Transit debate goes round
WEB COMMENTS • Check out what online readers have to say
The April 3 story 'Growth guru comes to town' spawned 69 online comments and a number of e-mails about those comments. Readers had a lot to say about smart growth and mass transit - both pro and con. Here are some of their thoughts.
Try to imagine a day without TriMet
Someone mentioned in an online comment that we should shut down TriMet for a day to see what would happen. I like that idea.
I manage an apartment building on Southeast Hawthorne Boulevard. Out of 29 tenants, 23 rely on public transportation. So here's what I think would happen from my point of view if TriMet were shut down:
Three baristas would not be able to make your latte.
One chef at a popular Southeast fine-dining establishment would not be able to cook your meal.
One delivery driver would not be able to deliver your produce to local markets.
Three grocery-store employees would not be able to ring up your groceries or slice your Black Forest ham.
One phlebotomist would not be able to draw your blood at Oregon Health and Science University.
One restaurant manager would not be able to take your reservation at a popular Northwest restaurant.
One baggage handler would not be able to unload your plane at Portland International Airport.
One Home Depot employee would not be able to mix your paint.
Two bank employees would not be able to count your money.
One bike-shop employee would not be able to fix your bike.
Two nannies would not be able to take care of your children.
One teacher would not be able to teach your children.
One carpenter would not be able to install your drywall.
One site coordinator would not be able to do, um, whatever it is he does.
One administrative assistant couldn't do whatever those people do.
Two full-time students couldn't go to school.
One FedEx employee couldn't deliver your stuff.
And one mechanic, ironically, wouldn't be able to fix your car.
I suppose they could all get cars, but they'd probably have to move out to Gresham in order to afford the insurance, gas, upkeep, etc. That would be quite a commute. Not to mention all the other additional car trips they'd have to make each day for basic services, since the suburbs are, by definition, pretty spread out.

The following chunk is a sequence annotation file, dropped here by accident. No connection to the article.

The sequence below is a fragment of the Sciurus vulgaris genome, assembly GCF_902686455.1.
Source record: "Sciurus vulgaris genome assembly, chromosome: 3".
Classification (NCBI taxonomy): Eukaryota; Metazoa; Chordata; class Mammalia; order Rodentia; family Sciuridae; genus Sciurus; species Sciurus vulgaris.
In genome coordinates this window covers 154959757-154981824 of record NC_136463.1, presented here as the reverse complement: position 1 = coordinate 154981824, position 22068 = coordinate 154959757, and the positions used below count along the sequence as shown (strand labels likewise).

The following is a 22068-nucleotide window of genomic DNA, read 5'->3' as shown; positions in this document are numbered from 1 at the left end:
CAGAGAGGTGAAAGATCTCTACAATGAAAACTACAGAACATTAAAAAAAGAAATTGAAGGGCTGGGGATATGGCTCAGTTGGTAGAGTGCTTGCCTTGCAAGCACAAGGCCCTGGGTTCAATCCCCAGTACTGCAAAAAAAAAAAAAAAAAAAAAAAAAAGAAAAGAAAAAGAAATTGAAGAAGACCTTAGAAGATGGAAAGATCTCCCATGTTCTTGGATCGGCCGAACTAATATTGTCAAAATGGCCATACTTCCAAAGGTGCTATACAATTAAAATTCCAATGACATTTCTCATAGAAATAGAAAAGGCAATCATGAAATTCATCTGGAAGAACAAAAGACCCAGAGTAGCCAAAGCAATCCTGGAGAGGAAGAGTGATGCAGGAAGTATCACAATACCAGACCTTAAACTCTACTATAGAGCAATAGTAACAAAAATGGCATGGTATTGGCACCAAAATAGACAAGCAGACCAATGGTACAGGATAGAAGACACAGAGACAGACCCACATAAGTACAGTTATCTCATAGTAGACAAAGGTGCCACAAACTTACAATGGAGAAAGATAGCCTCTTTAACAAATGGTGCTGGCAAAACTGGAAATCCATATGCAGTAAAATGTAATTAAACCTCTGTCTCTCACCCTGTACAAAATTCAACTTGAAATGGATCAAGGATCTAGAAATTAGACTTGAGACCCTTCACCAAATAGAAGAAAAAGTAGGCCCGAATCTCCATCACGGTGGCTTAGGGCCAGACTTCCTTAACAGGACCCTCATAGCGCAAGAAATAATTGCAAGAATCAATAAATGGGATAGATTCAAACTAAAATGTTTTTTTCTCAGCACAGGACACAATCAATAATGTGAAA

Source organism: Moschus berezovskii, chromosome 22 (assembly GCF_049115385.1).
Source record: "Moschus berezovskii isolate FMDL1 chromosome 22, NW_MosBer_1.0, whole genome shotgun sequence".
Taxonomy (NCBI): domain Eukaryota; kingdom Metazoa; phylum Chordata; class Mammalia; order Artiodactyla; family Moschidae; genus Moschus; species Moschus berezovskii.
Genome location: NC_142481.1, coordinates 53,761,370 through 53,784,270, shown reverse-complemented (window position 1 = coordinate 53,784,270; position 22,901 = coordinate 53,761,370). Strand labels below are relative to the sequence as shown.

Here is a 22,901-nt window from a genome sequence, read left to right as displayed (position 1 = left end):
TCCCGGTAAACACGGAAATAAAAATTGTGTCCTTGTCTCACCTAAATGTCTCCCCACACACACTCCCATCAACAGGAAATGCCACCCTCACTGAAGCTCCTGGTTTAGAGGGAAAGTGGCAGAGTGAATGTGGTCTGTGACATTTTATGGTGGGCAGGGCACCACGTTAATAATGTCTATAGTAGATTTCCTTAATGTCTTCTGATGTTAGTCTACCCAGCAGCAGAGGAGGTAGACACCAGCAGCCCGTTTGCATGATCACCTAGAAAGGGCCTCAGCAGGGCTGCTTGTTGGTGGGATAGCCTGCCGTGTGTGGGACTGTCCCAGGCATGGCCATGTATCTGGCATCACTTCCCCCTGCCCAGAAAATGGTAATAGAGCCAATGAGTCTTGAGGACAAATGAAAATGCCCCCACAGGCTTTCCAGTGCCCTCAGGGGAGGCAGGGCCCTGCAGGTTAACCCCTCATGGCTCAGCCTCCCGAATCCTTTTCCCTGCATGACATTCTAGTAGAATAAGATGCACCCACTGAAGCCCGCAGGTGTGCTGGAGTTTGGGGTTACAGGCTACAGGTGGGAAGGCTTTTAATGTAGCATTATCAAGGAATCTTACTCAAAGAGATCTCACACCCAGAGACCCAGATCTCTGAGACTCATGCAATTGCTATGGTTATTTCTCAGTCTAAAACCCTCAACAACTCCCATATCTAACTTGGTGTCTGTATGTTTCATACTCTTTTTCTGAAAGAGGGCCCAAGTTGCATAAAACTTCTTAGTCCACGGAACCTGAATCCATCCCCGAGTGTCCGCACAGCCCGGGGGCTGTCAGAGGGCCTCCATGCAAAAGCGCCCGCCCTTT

I realize that my 23-out-of-29 example is probably a little extreme, but it seems like the anti-choice, pro-freeway people are giving a big middle finger to the people who allow them to live their daily lives.
Money talks where transit is concerned
We're all in this transportation debate together. I need roads to drive my car on, and sidewalks and trails to walk and bicycle on, as well. And yes, a person can utilize more than one form of transportation - these are not mutually exclusive goals.
No doubt the devil is in the details - how to pay for maintaining old roads and create new ones, along with maintaining old mass transit systems and paying for new ones. It would be good to know some actual dollar figures on costs of various modes of transport.
I have a feeling that adding partial lanes here and there to help bike riders isn't costing millions of extra dollars - the bike aspect seems to be more emotional than fiscal, a symbol that irritates some beyond its cost in dollars.
Light rail, buses and streetcars are where the real dollars come into play. It seems reasonable to use (and pay for) those mass-transit tools we can, as part of the ongoing solution to moving all of us from point to point.
Beyond a lifestyle issue, are we all realistically willing to pay in taxes for what we all say we want - an improved and grand system of superhighways and/or supermodern 'mass transit' systems? If we don't talk money, and billions, then we're avoiding the issue.
Crowded MAX cars tell the real story
If light rail does not work, as comments on the Tribune Web site claim, why are the trains always packed, with people standing?